Already a subscriber? Sign in Don't have a subscription? Subscribe Now
Piping Plover
Charadrius melodus
– Family
Authors: Haig, Susan M.
Revisors: Elliott-Smith, Elise, and Susan M. Haig

Welcome to the Birds of North America Online!

Welcome to BNA Online, the leading source of life history information for North American breeding birds. This free, courtesy preview is just the first of 14 articles that provide detailed life history information including Distribution, Migration, Habitat, Food Habits, Sounds, Behavior and Breeding. Written by acknowledged experts on each species, there is also a comprehensive bibliography of published research on the species.

A subscription is needed to access the remaining articles for this and any other species. Subscription rates start as low as $5 USD for 30 days of complete access to the resource. To subscribe, please visit the Cornell Lab of Ornithology E-Store.

If you are already a current subscriber, you will need to sign in with your login information to access BNA normally.

Subscriptions are available for as little as $5 for 30 days of full access! If you would like to subscribe to BNA Online, just visit the Cornell Lab of Ornithology E-Store.


Adult male Piping Plover, breeding plumage; New Jersey, June
Adult female Piping Plover, breeding plumage; Massachusetts, June
Figure 1. Breeding Range Wintering Range

The Piping Plover is a threatened and endangered shorebird that inhabits wide, open beaches, alkali flats, and sandflats of North America. It breeds primarily along the Atlantic coast from North Carolina to eastern Canada and the French Islands of Saint Pierre and Miquelon, inland along rivers and wetlands of the northern Great Plains from Nebraska to the southern Prairie Provinces, and along portions of the western Great Lakes in the U.S. and western Ontario. In winter, most individuals are found on coastal beaches, sandflats, and mudflats from the Carolinas to Yucatan; some scatter through the Bahamas and West Indies.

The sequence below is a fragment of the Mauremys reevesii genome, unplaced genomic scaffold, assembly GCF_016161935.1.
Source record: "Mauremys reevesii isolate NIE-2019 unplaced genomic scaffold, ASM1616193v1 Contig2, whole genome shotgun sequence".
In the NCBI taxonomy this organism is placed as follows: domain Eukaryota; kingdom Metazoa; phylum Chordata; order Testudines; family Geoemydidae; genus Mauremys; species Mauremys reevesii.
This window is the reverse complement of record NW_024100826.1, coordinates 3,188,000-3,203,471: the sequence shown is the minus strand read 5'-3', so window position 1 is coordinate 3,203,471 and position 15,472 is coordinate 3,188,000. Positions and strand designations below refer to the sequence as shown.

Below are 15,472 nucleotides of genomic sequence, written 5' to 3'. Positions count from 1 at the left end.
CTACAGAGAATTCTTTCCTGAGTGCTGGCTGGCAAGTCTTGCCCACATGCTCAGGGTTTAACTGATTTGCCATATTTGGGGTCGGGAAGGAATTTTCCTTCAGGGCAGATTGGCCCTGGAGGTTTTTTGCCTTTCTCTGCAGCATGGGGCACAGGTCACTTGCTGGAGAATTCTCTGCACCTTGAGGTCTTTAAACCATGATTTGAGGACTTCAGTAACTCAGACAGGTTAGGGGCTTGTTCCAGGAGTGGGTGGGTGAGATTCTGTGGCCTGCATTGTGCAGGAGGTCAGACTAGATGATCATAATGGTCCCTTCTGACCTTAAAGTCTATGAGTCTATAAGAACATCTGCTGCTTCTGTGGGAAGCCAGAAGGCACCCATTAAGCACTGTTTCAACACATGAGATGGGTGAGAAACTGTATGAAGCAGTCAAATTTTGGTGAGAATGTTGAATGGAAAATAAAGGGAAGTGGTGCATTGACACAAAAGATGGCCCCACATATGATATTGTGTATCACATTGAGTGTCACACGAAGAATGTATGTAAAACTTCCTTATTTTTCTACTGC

This plover is divided into two subspecies based on geographic distribution, presence or absence of complete neck bands, and mitochondrial DNA (SMH). Numerous studies have been conducted across the species’ range, and conservation efforts are well organized in breeding areas across North America. Several recent efforts have also focused on winter areas. Its coexistence with human use of beaches is increasingly dependent on management: fencing nests, restricting off-road vehicle access, and predator control. Fewer than 3,000 breeding pairs of Piping Plovers were detected in the U.S. and Canada in 2001 (see Table 1).